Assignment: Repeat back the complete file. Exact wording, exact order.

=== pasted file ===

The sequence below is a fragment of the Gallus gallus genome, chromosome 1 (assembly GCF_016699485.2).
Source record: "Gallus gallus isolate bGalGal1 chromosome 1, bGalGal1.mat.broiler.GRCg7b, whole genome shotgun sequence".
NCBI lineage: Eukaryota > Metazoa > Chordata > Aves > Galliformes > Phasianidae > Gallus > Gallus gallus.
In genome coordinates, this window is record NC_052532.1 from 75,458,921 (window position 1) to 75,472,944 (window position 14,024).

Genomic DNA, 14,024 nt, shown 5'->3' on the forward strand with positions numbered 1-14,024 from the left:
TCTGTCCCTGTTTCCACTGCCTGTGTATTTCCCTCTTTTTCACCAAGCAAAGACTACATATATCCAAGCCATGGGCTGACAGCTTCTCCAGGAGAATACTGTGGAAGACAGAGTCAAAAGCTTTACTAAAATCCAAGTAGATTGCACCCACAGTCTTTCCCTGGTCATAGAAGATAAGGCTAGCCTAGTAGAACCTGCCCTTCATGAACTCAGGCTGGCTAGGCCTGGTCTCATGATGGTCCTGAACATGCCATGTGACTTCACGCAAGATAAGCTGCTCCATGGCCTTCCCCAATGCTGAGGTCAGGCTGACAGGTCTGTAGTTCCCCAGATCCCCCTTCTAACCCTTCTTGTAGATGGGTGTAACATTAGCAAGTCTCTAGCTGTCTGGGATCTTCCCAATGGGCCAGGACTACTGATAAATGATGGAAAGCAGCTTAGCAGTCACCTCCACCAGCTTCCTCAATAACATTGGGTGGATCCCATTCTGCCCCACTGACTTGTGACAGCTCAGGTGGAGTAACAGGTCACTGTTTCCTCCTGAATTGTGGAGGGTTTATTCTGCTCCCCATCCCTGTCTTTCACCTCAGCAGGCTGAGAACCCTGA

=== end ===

The sequence below is a fragment of the Gallus gallus genome, chromosome 1 (assembly GCF_016699485.2).
Source record: "Gallus gallus isolate bGalGal1 chromosome 1, bGalGal1.mat.broiler.GRCg7b, whole genome shotgun sequence".
NCBI lineage: Eukaryota > Metazoa > Chordata > Aves > Galliformes > Phasianidae > Gallus > Gallus gallus.
In genome coordinates, this window is record NC_052532.1 from 75,458,921 (window position 1) to 75,472,944 (window position 14,024).

Genomic DNA, 14,024 nt, shown 5'->3' on the forward strand with positions numbered 1-14,024 from the left:
TCTGTCCCTGTTTCCACTGCCTGTGTATTTCCCTCTTTTTCACCAAGCAAAGACTACATATATCCAAGCCATGGGCTGACAGCTTCTCCAGGAGAATACTGTGGAAGACAGAGTCAAAAGCTTTACTAAAATCCAAGTAGATTGCACCCACAGTCTTTCCCTGGTCATAGAAGATAAGGCTAGCCTAGTAGAACCTGCCCTTCATGAACTCAGGCTGGCTAGGCCTGGTCTCATGATGGTCCTGAACATGCCATGTGACTTCACGCAAGATAAGCTGCTCCATGGCCTTCCCCAATGCTGAGGTCAGGCTGACAGGTCTGTAGTTCCCCAGATCCCCCTTCTAACCCTTCTTGTAGATGGGTGTAACATTAGCAAGTCTCTAGCTGTCTGGGATCTTCCCAATGGGCCAGGACTACTGATAAATGATGGAAAGCAGCTTAGCAGTCACCTCCACCAGCTTCCTCAATAACATTGGGTGGATCCCATTCTGCCCCACTGACTTGTGACAGCTCAGGTGGAGTAACAGGTCACTGTTTCCTCCTGAATTGTGGAGGGTTTATTCTGCTCCCCATCCCTGTCTTTCACCTCAGCAGGCTGAGAACCCTGA